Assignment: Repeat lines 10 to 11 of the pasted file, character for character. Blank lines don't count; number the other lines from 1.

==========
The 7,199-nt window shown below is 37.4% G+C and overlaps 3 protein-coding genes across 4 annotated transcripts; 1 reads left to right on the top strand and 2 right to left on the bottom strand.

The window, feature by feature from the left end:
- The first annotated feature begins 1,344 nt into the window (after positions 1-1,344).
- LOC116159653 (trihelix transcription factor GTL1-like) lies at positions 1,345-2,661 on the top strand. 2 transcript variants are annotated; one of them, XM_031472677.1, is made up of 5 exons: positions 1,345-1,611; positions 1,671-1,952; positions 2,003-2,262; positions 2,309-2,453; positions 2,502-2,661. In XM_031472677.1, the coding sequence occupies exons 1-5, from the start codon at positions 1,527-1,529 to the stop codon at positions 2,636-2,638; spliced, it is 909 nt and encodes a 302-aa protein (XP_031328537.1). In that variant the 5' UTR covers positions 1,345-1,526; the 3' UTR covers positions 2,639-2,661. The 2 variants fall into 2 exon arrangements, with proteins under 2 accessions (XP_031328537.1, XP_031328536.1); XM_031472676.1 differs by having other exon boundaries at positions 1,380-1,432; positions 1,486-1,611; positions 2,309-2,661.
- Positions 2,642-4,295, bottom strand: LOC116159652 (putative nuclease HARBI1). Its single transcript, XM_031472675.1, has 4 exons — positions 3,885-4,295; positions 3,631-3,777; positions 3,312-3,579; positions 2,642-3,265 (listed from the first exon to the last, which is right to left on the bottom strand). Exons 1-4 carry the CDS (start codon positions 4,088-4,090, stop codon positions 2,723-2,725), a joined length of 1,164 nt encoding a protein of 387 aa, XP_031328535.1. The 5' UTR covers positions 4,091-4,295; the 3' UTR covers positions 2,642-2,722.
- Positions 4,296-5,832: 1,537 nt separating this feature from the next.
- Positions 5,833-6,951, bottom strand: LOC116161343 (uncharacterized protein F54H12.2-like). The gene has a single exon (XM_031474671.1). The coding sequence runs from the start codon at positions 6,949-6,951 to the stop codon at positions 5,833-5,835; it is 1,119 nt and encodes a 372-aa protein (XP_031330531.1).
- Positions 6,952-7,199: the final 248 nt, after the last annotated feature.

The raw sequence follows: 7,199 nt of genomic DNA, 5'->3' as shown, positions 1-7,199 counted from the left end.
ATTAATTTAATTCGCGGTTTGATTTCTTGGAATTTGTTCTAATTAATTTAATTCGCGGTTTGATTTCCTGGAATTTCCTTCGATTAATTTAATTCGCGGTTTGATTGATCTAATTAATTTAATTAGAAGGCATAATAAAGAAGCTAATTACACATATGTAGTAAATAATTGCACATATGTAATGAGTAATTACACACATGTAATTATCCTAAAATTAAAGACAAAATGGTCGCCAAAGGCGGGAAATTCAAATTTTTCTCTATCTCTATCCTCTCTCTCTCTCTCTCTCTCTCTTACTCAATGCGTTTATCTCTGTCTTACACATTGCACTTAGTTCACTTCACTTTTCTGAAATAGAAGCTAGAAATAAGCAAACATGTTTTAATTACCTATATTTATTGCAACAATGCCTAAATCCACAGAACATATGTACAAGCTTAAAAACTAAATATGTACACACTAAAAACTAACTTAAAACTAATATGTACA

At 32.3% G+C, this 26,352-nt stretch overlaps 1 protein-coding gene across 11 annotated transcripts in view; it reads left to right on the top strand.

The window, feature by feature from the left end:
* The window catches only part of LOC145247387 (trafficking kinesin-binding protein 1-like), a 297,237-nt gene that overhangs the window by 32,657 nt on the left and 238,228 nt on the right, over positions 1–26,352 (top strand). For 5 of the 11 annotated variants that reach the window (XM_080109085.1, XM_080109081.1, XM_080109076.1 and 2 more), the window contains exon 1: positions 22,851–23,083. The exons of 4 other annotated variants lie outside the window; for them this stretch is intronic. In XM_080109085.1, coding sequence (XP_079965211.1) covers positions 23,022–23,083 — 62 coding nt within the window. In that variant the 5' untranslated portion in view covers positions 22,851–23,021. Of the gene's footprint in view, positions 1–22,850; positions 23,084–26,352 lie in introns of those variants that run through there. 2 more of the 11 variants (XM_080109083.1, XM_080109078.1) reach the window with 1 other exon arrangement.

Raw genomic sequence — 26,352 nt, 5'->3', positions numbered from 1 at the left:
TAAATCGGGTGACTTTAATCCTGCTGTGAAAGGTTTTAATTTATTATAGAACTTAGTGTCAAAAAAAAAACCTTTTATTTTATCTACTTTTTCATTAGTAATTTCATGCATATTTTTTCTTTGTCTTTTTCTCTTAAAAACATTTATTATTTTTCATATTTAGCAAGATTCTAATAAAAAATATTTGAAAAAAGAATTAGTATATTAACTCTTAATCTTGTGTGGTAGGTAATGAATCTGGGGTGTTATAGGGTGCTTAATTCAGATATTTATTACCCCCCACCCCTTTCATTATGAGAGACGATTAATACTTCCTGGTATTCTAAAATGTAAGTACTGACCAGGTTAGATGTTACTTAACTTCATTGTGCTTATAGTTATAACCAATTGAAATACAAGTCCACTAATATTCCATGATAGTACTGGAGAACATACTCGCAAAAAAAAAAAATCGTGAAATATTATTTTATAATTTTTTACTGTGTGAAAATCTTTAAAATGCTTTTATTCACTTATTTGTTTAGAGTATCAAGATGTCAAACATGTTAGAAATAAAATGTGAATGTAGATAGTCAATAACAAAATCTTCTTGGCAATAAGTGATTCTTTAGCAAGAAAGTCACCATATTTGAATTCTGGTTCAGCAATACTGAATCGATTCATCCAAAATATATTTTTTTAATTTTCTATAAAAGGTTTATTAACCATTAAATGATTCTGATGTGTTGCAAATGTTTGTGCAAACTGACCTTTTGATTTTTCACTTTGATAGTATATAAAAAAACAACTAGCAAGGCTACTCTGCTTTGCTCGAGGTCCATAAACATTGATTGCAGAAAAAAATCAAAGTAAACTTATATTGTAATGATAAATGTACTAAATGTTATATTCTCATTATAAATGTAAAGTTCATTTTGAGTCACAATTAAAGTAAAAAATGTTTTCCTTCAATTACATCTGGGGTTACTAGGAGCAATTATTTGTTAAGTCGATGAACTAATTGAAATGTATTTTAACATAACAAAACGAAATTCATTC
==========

ATTAATTTAATTCGCGGTTTGATTTCTTGGAATTTGTTCTAATTAATTTAATTCGCGGTTTGATTTCCTGGAATTTCCTTCGATTAATTTAATTCGCGGTTTGATTGATCTAATTAATTTAATTAGAAGGCATAATAAAGAAGCTAATTACACATATGTAGTAAATAATTGCACATATGTAATGAGTAATTACACACATGTAATTATCCTAAAATTAAAGACAAAATGGTCGCCAAAGGCGGGAAATTCAAATTTTTCTCTATCTCTATCCTCTCTCTCTCTCTCTCTCTCTCTTACTCAATGCGTTTATCTCTGTCTTACACATTGCACTTAGTTCACTTCACTTTTCTGAAATAGAAGCTAGAAATAAGCAAACATGTTTTAATTACCTATATTTATTGCAACAATGCCTAAATCCACAGAACATATGTACAAGCTTAAAAACTAAATATGTACACACTAAAAACTAACTTAAAACTAATATGTACA

At 32.3% G+C, this 26,352-nt stretch overlaps 1 protein-coding gene across 11 annotated transcripts in view; it reads left to right on the top strand.